As for "voicing" a choir, there are many different theories.  Linda gives a great example of one approach below.  Do you use a bright/dark timbre matching scheme?  Do you use a model voice in each section for blending purposes (Lutheran School)?  Do you consider musicianship skills when you place singers next to each other?  Does inherent vocal volume play a role in your choices?  As far as an overall schematic is concerned, I did undergraduate work with Paul Salamunovich at Loyola Marymount Univ. in Los Angeles.  He had specific ideas about overall choral sound, balance, and blend.  Think inverted pyramid with the women and with the men.  Think dark and warm for altos and basses, and bright but warm for sopranos and tenors.  However, Paul never changed choral positioning, no matter the style or era of the music to be performed.  For him, it was always A2/A1/S2/S1 from left to right in the Women's Choir and T1/T2/B1/B2 in the Men's Choir.  When the mixed Consort Singers or Combined Choirs performed, Paul always preferred that the men stand behind the women with basses positioned behind sopranos and tenors positioned behind altos.  We never performed in SATB quartet positions.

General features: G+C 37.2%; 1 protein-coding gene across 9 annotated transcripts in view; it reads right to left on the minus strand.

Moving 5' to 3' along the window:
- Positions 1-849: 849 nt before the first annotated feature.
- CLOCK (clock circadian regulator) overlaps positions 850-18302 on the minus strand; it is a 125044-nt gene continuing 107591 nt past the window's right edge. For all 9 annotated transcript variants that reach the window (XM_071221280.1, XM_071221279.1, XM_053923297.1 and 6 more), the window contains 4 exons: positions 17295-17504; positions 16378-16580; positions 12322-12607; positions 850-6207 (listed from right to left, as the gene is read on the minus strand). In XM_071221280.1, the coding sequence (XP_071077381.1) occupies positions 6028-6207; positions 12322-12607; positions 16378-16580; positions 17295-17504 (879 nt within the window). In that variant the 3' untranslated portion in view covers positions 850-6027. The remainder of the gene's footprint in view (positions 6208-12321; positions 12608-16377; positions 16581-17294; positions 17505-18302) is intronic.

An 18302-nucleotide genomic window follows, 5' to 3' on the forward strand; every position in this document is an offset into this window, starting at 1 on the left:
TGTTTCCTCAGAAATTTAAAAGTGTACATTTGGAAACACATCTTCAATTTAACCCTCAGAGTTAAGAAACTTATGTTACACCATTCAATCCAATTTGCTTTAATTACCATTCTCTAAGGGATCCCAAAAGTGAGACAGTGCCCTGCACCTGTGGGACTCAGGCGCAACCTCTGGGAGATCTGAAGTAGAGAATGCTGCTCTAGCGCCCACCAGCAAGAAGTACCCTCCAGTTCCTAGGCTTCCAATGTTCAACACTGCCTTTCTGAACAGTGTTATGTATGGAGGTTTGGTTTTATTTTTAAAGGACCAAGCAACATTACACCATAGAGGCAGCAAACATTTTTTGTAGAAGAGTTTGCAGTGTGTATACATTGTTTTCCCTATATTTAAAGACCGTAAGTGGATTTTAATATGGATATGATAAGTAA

Thanks again for your great response.  I look forward to continuing this conversation with you and interested others.
 
Most Sincerely,
Rodger
 
 
 
 
 
on November 30, 2010 9:35pm
Rodger:  Thanks so much for the followup.  Yes, you were asking about something completely different from what I assumed.  My apologies.
 
Your comment about Conference choirs changing position on each number is interesting.  A good many years ago, Simon Carrington was in this area at one of the nearby universities, and he spent a session coaching the high school madrigal ensemble my younger son was in.  It was fascinating to watch.  (And this was--and remains--an ensemble that sings real madrigals, costumes and all.)  Simon had them change positions for different numbers, sometimes mixed, sometimes in sections, and he drew his reasoning from the acual music of each song, although I can't recall any overall "rules" that he spoke about.  I assumed at the time that this was something the Kings Singers had done, but I have never seen them live so I don't know whether that's true.  I do know that when my older son sang with Chanticleer, they did change their formation, and that it was also based on what worked best for each song and was NOT simply arbitrary movement!
 
You also mentioned matching voices, and that brings up a significant question.  Matching voices in a traditional a cappella or accomapnied ensemble is one thing, but what about those situations in which it is either impossible or has to give 'way to other considerations.  The first example that comes to mind is musical theater--and I would generalize it to opera as well.  If there is a conflict between staging and voice matching, staging will win out every time!  If singers A-M have to be stage right and singers N-Z have to be stage left, so be it!!